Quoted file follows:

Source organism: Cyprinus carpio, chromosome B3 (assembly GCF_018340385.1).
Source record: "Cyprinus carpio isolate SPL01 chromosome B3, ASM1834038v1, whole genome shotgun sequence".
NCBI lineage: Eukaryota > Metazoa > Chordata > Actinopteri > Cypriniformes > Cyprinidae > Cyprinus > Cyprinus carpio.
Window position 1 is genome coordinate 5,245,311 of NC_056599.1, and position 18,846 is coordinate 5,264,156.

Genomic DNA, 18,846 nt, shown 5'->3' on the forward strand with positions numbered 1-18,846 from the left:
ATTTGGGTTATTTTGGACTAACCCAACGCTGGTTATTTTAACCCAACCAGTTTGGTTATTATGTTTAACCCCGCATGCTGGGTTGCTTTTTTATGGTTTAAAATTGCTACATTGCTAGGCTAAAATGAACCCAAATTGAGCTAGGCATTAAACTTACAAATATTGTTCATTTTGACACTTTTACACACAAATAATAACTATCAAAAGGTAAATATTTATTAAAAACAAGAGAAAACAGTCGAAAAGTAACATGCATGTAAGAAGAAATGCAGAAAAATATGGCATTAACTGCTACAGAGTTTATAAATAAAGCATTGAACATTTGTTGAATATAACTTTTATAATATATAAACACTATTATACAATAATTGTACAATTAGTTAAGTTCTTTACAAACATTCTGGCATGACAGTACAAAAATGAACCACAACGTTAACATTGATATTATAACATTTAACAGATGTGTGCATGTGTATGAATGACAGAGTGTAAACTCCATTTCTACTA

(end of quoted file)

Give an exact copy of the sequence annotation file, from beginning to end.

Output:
Source organism: Cyprinus carpio, chromosome B3 (assembly GCF_018340385.1).
Source record: "Cyprinus carpio isolate SPL01 chromosome B3, ASM1834038v1, whole genome shotgun sequence".
NCBI lineage: Eukaryota > Metazoa > Chordata > Actinopteri > Cypriniformes > Cyprinidae > Cyprinus > Cyprinus carpio.
Window position 1 is genome coordinate 5,245,311 of NC_056599.1, and position 18,846 is coordinate 5,264,156.

Genomic DNA, 18,846 nt, shown 5'->3' on the forward strand with positions numbered 1-18,846 from the left:
ATTTGGGTTATTTTGGACTAACCCAACGCTGGTTATTTTAACCCAACCAGTTTGGTTATTATGTTTAACCCCGCATGCTGGGTTGCTTTTTTATGGTTTAAAATTGCTACATTGCTAGGCTAAAATGAACCCAAATTGAGCTAGGCATTAAACTTACAAATATTGTTCATTTTGACACTTTTACACACAAATAATAACTATCAAAAGGTAAATATTTATTAAAAACAAGAGAAAACAGTCGAAAAGTAACATGCATGTAAGAAGAAATGCAGAAAAATATGGCATTAACTGCTACAGAGTTTATAAATAAAGCATTGAACATTTGTTGAATATAACTTTTATAATATATAAACACTATTATACAATAATTGTACAATTAGTTAAGTTCTTTACAAACATTCTGGCATGACAGTACAAAAATGAACCACAACGTTAACATTGATATTATAACATTTAACAGATGTGTGCATGTGTATGAATGACAGAGTGTAAACTCCATTTCTACTA